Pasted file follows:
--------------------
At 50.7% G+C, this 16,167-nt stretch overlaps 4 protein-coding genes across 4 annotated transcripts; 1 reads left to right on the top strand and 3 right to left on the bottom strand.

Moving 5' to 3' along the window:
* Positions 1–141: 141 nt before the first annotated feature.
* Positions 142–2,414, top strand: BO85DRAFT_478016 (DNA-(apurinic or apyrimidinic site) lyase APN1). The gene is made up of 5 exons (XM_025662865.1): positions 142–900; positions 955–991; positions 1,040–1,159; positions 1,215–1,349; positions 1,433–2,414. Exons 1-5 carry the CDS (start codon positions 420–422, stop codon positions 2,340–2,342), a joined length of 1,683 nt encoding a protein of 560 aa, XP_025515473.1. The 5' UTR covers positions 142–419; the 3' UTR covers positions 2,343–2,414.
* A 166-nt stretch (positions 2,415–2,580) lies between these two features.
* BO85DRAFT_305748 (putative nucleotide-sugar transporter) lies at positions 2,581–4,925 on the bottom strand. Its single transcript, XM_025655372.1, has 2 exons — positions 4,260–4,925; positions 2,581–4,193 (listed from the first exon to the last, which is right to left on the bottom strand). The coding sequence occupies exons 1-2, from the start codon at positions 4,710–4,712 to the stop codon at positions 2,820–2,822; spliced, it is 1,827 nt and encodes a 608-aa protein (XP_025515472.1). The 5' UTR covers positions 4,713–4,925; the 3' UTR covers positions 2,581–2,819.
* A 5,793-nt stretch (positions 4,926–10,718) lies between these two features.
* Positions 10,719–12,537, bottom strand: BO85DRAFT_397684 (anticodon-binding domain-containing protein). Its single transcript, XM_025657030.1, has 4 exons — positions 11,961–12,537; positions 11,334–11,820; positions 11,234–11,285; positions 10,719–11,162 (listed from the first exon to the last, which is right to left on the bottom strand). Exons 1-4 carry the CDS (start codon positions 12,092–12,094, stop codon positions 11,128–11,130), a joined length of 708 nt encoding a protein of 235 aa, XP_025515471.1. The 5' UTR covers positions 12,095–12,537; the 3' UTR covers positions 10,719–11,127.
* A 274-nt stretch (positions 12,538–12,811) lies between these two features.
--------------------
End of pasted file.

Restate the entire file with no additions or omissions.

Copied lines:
At 50.7% G+C, this 16,167-nt stretch overlaps 4 protein-coding genes across 4 annotated transcripts; 1 reads left to right on the top strand and 3 right to left on the bottom strand.

Moving 5' to 3' along the window:
* Positions 1–141: 141 nt before the first annotated feature.
* Positions 142–2,414, top strand: BO85DRAFT_478016 (DNA-(apurinic or apyrimidinic site) lyase APN1). The gene is made up of 5 exons (XM_025662865.1): positions 142–900; positions 955–991; positions 1,040–1,159; positions 1,215–1,349; positions 1,433–2,414. Exons 1-5 carry the CDS (start codon positions 420–422, stop codon positions 2,340–2,342), a joined length of 1,683 nt encoding a protein of 560 aa, XP_025515473.1. The 5' UTR covers positions 142–419; the 3' UTR covers positions 2,343–2,414.
* A 166-nt stretch (positions 2,415–2,580) lies between these two features.
* BO85DRAFT_305748 (putative nucleotide-sugar transporter) lies at positions 2,581–4,925 on the bottom strand. Its single transcript, XM_025655372.1, has 2 exons — positions 4,260–4,925; positions 2,581–4,193 (listed from the first exon to the last, which is right to left on the bottom strand). The coding sequence occupies exons 1-2, from the start codon at positions 4,710–4,712 to the stop codon at positions 2,820–2,822; spliced, it is 1,827 nt and encodes a 608-aa protein (XP_025515472.1). The 5' UTR covers positions 4,713–4,925; the 3' UTR covers positions 2,581–2,819.
* A 5,793-nt stretch (positions 4,926–10,718) lies between these two features.
* Positions 10,719–12,537, bottom strand: BO85DRAFT_397684 (anticodon-binding domain-containing protein). Its single transcript, XM_025657030.1, has 4 exons — positions 11,961–12,537; positions 11,334–11,820; positions 11,234–11,285; positions 10,719–11,162 (listed from the first exon to the last, which is right to left on the bottom strand). Exons 1-4 carry the CDS (start codon positions 12,092–12,094, stop codon positions 11,128–11,130), a joined length of 708 nt encoding a protein of 235 aa, XP_025515471.1. The 5' UTR covers positions 12,095–12,537; the 3' UTR covers positions 10,719–11,127.
* A 274-nt stretch (positions 12,538–12,811) lies between these two features.